The weaker South African rand continued to have a material negative impact on our reported revenues in the first quarter of fiscal 2013, and generated a similar reduction in our expenses when translated into our U.S. dollar reporting currency. This weakening began late in the third quarter of last year and it’s likely to be affecting our competitive results for at least two more quarters.

Revenues and net revenues decreased 4.2% and 1.2% respectively in the fiscal 2013 first quarter compared to the same period last year. The decrease in revenues reflects the impact of a currency and the weaker airfreight environment, partially offset by greater activity in contract logistics and distribution and an increase in ocean volumes. Net revenues declined to a lesser extent, primarily because of the expansion in net revenue per unit of cargo relative to last year. On an organic basis, however, revenues were down only 0.6% while net revenues grew 3.4% compared to the same period last year.

As noted earlier, there were a few unusual items impacting results in both periods. In the first quarter of fiscal 2013, we incurred severance costs of $1.7 million which were primarily related to our ongoing transformational initiatives. Last year, unusual items totaled $4.8 million, and were comprised of severance costs of $2 million in freight forwarding related to our transformation, and $2.8 million in severance and facility exit costs relating to the closure of underutilized contract logistics facilities in Europe.

We have provided reconciliations of GAAP to non-GAAP results in the tables in today’s press release and posted more details on our website. The rest of my remarks will refer to our results as adjusted to exclude these costs. Adjusted operating expenses in the fiscal 2013 first quarter were 1.7% lower than the same period last year. The weaker rand had a large impact, reducing reported expenses in the fiscal 2013 first quarter. On an organic basis, adjusted operating expenses would have been 2.7% higher than the same period last year, which was less than the organic growth in net revenues.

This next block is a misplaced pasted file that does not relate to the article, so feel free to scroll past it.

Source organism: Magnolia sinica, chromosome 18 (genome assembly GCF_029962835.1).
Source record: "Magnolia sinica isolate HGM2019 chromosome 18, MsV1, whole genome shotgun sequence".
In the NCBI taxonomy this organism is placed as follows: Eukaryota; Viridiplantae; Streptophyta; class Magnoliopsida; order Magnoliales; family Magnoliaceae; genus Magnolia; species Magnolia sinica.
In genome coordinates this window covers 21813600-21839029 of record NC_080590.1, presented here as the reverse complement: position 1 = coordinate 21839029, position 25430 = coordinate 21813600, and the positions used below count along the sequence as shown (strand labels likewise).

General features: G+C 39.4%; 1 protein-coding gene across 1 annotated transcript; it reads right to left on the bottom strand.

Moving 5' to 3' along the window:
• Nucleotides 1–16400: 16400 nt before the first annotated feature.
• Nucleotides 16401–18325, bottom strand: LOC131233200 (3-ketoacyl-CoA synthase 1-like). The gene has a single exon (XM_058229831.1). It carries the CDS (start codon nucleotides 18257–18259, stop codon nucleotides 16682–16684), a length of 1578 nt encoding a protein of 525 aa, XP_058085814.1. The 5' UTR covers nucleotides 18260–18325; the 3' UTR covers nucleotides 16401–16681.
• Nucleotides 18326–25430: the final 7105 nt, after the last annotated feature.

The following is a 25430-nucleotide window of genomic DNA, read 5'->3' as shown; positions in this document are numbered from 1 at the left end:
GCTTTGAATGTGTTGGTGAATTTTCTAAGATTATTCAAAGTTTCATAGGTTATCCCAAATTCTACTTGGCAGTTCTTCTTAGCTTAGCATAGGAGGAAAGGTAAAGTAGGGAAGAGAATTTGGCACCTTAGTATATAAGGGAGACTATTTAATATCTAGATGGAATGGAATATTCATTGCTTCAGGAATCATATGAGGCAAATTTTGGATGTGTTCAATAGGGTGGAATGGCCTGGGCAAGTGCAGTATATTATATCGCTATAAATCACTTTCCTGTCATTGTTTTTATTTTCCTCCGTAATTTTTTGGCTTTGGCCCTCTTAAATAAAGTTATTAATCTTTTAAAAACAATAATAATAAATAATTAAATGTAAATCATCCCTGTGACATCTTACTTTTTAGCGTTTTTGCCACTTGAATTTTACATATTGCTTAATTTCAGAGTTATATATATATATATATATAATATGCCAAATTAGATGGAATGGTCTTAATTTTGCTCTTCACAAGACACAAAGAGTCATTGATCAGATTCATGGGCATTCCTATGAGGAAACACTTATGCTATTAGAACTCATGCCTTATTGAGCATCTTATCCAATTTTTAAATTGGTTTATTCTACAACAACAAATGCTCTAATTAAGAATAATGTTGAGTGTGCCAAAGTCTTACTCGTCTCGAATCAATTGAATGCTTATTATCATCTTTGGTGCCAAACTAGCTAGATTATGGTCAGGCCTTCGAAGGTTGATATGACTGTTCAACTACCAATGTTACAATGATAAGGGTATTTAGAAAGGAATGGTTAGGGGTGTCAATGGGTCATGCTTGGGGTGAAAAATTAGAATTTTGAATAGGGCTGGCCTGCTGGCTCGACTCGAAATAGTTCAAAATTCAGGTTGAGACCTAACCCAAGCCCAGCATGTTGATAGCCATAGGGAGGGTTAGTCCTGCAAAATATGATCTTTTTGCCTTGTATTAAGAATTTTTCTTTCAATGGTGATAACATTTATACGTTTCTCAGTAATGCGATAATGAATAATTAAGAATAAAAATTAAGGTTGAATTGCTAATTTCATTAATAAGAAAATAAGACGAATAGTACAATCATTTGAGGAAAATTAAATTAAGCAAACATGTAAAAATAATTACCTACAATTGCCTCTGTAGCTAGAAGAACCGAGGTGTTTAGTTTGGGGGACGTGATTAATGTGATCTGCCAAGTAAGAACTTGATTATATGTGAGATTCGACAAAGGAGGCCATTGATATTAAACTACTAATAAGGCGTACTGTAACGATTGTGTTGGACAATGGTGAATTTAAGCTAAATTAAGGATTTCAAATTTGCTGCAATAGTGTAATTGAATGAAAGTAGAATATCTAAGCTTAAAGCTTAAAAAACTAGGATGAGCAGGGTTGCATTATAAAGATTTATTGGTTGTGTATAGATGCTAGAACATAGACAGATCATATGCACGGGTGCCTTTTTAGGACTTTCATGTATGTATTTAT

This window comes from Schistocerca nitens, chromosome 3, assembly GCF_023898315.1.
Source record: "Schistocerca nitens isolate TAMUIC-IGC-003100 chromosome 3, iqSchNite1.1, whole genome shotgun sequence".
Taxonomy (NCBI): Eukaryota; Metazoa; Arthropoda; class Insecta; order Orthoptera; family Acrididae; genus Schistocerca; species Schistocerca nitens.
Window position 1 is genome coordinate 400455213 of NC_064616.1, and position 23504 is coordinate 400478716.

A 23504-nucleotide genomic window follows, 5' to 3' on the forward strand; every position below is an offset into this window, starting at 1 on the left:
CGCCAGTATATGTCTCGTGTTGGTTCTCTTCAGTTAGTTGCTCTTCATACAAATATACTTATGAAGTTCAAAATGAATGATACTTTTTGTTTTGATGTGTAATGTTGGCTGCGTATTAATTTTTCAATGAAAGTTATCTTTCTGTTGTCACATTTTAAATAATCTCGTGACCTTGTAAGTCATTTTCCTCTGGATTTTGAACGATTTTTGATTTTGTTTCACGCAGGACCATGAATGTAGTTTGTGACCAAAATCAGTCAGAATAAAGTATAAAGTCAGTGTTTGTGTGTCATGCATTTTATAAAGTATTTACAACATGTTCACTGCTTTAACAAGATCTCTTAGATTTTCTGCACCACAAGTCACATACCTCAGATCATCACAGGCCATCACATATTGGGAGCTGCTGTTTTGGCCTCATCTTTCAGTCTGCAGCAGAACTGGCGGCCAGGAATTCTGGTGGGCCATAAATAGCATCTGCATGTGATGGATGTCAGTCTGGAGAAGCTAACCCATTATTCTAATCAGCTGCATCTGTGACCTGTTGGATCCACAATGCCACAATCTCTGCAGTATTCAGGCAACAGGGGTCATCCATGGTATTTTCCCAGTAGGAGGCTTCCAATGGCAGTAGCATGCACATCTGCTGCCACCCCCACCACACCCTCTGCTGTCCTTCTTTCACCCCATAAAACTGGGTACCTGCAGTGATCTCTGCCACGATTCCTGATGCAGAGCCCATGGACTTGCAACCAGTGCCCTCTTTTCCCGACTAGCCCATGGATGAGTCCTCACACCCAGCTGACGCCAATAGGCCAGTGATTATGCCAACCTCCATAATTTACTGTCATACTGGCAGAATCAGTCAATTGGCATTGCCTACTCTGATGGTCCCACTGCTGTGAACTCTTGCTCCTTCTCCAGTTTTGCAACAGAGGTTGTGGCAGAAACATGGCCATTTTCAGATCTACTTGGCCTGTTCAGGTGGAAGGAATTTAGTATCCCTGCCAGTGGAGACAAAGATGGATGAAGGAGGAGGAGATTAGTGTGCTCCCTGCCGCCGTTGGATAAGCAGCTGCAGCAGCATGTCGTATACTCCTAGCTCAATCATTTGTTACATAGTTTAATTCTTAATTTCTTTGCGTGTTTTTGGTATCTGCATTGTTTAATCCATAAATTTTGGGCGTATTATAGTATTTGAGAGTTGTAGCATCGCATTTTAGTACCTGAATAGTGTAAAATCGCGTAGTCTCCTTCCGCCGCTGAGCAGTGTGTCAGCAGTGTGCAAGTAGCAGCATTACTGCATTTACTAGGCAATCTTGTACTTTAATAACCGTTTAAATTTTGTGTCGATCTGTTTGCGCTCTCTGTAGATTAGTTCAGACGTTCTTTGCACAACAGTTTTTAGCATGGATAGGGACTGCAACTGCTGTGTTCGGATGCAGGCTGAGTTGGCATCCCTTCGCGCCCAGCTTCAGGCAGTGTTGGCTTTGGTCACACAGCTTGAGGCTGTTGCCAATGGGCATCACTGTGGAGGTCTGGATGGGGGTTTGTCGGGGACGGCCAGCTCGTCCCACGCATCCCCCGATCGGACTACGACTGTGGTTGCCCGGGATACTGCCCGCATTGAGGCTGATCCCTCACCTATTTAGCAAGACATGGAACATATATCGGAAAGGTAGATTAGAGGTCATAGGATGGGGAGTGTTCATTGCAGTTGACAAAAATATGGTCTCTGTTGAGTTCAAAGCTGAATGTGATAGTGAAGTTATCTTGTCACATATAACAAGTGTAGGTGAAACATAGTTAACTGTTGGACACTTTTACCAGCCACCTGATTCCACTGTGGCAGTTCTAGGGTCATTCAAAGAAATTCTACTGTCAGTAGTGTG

Our adjusted operating margin in the fiscal 2013 first quarter was 6.2% compared to 5.8% in the first quarter last year. Revenues from the freight forwarding segment were down 8.2%. The revenue decline was impacted by the 13% drop in airfreight revenues, primarily due to a 14% decrease in tonnage shipped in the first quarter. Ocean freight TEUs were up 3% in the quarter, a modest improvement. We’ve seen little change in these trends in May, despite the easier comparisons.

Airfreight tonnage was down approximately 13% while ocean freight TEUs were up modestly in May compared to the same month last year. Net revenues in freight forwarding decreased 4.4% in the fiscal 2013 first quarter as the tonnage decline was partially offset by an expansion in net revenue per unit of cargo. Net revenue per kilo improved 4%, while net revenue per TEU increased 3% in the first quarter compared to the same period last year.

Currency had an impact on these figures as well. Adjusting for the currency impact, net revenue per kilo was up 7% and net revenue per TEU increased 6% in the first quarter compared to the first quarter last year. As Eric mentioned, carrier rates have risen significantly in the first quarter and this has had an impact on the sequential development of net revenue. Compared to last year’s fourth quarter, net revenue per kilo declined 9% and net revenue per TEU was down 8%. We are actively working to manage these rate increases with both carrier partners and clients.

Adjusted operating profit in freight forwarding decreased 13% in the fiscal 2013 first quarter compared to the same period last year. The freight forwarding adjusted operating margin in the first quarter was 10.2% compared to 11.2% a year ago. As mentioned, the decline in profit and margin was primarily due to the lower airfreight volumes, which were partially offset by higher ocean volumes and greater net revenue per unit relative to last year.

Contract logistics and distribution revenues and net revenues increased 4.8% and 1.5% respectively over the same period a year ago. As Eric mentioned earlier, volumes were higher than last year primarily due to new business wins in our Africa and Asia Pacific regions. Offsetting this was the impact of currency, which reduced net revenues in our contract logistics and distribution business by $13 million, as well as a reduction in yield in our distribution business.

Adjusted operating profit in contract logistics and distribution increased 30% in the first quarter of fiscal 2013 compared to the same period last year. The adjusted operating margin in contract logistics and distribution was 9.4% in the first quarter compared to 7.3% reported in the first quarter last year. The increases in profitability and margin primarily reflect greater productivity, as well as ongoing improvements in operations including those in Europe. Our effective tax rate was 31% in the first quarter of fiscal 2013. We continue to expect that our effective tax rate for the full fiscal year will be in the region of 32%.

With that, I’ll turn the call back to Eric for closing remarks. Eric?

Eric Kirchner